Looking for a Silver Lining
Posted on: 26 November 2018 , by: Darren Sinden , category: Market Review
Contrarian: After Months Of Underperformance Could Silver be Building A Base?
It’s easy to overlook the other constituents of the precious metals group in favour of gold. However, silver is one of the world’s most highly traded commodities with global production of approximately 25,000 metric tonnes and global reserves of approximately 530,000 tonnes in 2017. Industrial demand for silver is forecast to grow strongly helped by the fact that silver is one of the world’s most efficient conductors of electrical current. Solar power and electric vehicles are two of the industries driving this demand.
Silver has significantly underperformed compared to gold in 2018 to date - it’s down by approximately -15.5% at the time of writing compared to a fall in gold of -6.2% over the same period. The ratio between gold and silver prices has often been used as a yardstick to assess the relative value of the two precious metals. Over the course of 2018, that ratio has been at its highest levels since September 1993, at or around 85. That is, an ounce of gold is worth 85 ounces of silver (in practice this ratio looks and behaves very much like an FX rate). After 11 months of underperformance could it now be time for silver to partially close that performance gap?
Of course, the gold-silver ratio or multiple is subject to variations in the price of two precious metals but over the short term, silver is appreciating quicker than gold. As we can see in the chart below, the ratio is starting to head lower, testing below support at 84.91 with the potential to now head back to 83.49 (the 23rd of October low). I note that the historical averages for the gold-silver ratio are considerably lower than the current levels and it would be interesting to see what happens if and when the ratio tested back to the uptrend line that comes in just below 84 currently - a level that we are not so far away from.
Silver has rallied from around US$14.00 per ounce over recent sessions and tested back to just over $14.50 by the middle of last week. Those moves brought the metal back into contact with its 20-day EMA line and in very close proximity to the 50-day line just above $14.50. We can see in the chart below that silver has regularly failed at $14.80 throughout October, though it found support at $14.257 and again at $14.00 during this period.
At the time of writing, silver is trading around $14.485; up modestly on the day and not too far from the recent highs of $14.4950/14.5630. It's that kind of level and the two moving averages I have my eye on because if we can establish and sustain a move above them, then a retest of $14.80 should certainly be possible, and from there a run to $15.00 is conceivable.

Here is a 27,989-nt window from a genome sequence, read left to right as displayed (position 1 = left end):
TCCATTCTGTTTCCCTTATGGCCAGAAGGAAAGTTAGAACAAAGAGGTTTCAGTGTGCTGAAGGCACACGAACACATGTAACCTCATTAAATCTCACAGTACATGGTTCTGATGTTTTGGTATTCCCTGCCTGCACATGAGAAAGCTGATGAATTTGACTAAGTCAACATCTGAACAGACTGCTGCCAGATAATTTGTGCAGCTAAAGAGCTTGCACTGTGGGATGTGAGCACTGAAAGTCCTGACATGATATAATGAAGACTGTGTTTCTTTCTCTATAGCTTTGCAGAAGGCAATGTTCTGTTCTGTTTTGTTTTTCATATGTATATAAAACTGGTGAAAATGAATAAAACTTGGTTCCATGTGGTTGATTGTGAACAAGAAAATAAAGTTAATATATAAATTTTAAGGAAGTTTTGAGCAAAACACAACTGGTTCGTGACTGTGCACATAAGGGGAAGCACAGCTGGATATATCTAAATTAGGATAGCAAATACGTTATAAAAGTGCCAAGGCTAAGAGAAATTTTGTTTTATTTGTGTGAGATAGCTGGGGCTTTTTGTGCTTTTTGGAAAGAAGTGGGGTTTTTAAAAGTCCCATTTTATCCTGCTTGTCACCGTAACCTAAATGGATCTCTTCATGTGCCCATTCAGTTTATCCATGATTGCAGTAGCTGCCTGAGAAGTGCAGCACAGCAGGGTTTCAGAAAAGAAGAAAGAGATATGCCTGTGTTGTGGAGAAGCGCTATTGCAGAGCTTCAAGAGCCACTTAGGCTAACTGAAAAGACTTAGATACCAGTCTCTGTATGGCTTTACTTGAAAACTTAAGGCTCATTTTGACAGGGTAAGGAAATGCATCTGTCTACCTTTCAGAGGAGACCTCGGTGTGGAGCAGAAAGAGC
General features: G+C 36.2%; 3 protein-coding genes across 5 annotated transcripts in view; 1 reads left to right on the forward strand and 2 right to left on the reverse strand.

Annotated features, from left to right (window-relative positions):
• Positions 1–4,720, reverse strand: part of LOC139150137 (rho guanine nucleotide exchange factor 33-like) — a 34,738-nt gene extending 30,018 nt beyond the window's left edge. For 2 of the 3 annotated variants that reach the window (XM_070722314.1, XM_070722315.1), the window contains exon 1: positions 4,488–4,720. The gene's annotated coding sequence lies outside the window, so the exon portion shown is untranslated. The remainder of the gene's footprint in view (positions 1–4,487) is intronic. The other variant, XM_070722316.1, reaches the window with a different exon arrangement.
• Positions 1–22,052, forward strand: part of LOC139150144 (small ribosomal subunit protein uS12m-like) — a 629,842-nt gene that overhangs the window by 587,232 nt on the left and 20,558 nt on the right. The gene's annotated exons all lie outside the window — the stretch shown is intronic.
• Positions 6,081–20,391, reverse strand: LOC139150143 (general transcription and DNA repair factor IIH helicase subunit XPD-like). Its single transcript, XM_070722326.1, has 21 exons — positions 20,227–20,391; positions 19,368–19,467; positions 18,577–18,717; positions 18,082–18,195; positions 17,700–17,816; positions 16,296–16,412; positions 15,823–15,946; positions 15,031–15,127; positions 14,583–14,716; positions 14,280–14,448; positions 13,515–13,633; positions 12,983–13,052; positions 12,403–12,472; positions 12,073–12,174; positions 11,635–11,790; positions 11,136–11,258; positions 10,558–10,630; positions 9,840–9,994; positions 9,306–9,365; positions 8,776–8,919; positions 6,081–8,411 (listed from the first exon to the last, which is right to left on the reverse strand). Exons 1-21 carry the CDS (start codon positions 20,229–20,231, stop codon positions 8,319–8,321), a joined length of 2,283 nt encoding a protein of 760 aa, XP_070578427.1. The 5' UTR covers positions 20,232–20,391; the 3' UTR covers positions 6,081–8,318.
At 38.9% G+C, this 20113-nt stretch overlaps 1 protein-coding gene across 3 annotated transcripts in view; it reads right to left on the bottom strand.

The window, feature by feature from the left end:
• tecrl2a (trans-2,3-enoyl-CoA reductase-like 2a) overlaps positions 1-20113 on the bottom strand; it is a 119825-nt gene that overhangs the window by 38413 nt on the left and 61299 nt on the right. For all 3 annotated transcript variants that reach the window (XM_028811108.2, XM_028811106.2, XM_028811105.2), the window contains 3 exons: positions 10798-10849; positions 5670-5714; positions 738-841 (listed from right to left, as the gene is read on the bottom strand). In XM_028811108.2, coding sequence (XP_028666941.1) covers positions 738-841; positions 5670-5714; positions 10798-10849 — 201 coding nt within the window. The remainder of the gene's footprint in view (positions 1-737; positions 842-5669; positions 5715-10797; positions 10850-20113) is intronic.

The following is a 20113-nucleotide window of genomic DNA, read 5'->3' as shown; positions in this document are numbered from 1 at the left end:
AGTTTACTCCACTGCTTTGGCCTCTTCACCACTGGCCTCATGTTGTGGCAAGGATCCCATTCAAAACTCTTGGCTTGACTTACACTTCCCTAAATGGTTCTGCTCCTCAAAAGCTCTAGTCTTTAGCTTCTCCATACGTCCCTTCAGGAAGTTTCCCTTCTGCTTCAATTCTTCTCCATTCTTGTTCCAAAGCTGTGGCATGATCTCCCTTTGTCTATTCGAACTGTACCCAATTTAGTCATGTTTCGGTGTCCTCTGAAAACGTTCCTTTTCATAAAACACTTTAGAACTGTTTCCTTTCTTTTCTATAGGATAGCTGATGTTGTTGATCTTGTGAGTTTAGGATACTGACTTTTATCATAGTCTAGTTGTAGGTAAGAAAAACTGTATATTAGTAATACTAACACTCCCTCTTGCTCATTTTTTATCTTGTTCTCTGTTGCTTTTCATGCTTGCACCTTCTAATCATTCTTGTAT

Encouragingly silver volumes are ticking higher according to recent data released by the London Bullion Markets Association (LBMA) who calculate that some 359.3 million ounces of silver are now traded on a daily basis in the London markets - a trade that is worth US$5.2 billion at current prices.
Now we can't pretend that silver has done anything but largely disappoint on the upside in 2018 so far. However, with other risk-averse or risk off investments now attracting decent capital flows from investors could it be time for silver to catch a break? At the very worst we seem to have the makings of a reasonable range trade between $14.00 and $14.56 with the option of staying long if and when silver demonstrates its bullish credentials above the higher of those prices.
Try Pepperstone Today
Experience forex trading as it should be.
The information provided here has been produced by a third party and does not reflect the opinion of Pepperstone. Pepperstone has reproduced the information without alteration or verification and does not represent that this material is accurate, current, or complete and therefore should not be relied upon as such. The Information is not to be considered as a recommendation; or an offer to buy or sell; or the solicitation of an offer to buy or sell any security, financial product, or instrument; or to participate in any particular trading strategy. We advise any readers of this content to seek their own advice. Reproduction or redistribution of this information is not permitted.